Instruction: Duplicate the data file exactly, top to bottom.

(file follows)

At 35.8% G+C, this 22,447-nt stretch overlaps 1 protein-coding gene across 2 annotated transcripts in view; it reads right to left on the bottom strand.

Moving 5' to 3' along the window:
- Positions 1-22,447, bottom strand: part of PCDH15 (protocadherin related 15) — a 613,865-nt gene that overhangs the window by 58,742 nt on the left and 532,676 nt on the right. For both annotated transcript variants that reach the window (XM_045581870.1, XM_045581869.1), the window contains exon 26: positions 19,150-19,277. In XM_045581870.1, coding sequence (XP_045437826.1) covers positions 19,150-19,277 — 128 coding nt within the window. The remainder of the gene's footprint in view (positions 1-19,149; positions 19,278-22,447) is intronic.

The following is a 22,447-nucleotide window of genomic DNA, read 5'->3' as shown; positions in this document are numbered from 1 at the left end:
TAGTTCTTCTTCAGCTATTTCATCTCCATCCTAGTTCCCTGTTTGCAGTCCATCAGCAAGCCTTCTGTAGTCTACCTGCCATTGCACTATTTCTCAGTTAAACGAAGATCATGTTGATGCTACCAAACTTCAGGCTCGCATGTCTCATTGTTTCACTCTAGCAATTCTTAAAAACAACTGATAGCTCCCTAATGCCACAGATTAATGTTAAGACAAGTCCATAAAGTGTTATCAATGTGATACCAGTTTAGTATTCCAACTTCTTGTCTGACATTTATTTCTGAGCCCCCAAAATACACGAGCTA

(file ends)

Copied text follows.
At 35.8% G+C, this 22,447-nt stretch overlaps 1 protein-coding gene across 2 annotated transcripts in view; it reads right to left on the bottom strand.

Moving 5' to 3' along the window:
- Positions 1-22,447, bottom strand: part of PCDH15 (protocadherin related 15) — a 613,865-nt gene that overhangs the window by 58,742 nt on the left and 532,676 nt on the right. For both annotated transcript variants that reach the window (XM_045581870.1, XM_045581869.1), the window contains exon 26: positions 19,150-19,277. In XM_045581870.1, coding sequence (XP_045437826.1) covers positions 19,150-19,277 — 128 coding nt within the window. The remainder of the gene's footprint in view (positions 1-19,149; positions 19,278-22,447) is intronic.

The following is a 22,447-nucleotide window of genomic DNA, read 5'->3' as shown; positions in this document are numbered from 1 at the left end:
TAGTTCTTCTTCAGCTATTTCATCTCCATCCTAGTTCCCTGTTTGCAGTCCATCAGCAAGCCTTCTGTAGTCTACCTGCCATTGCACTATTTCTCAGTTAAACGAAGATCATGTTGATGCTACCAAACTTCAGGCTCGCATGTCTCATTGTTTCACTCTAGCAATTCTTAAAAACAACTGATAGCTCCCTAATGCCACAGATTAATGTTAAGACAAGTCCATAAAGTGTTATCAATGTGATACCAGTTTAGTATTCCAACTTCTTGTCTGACATTTATTTCTGAGCCCCCAAAATACACGAGCTA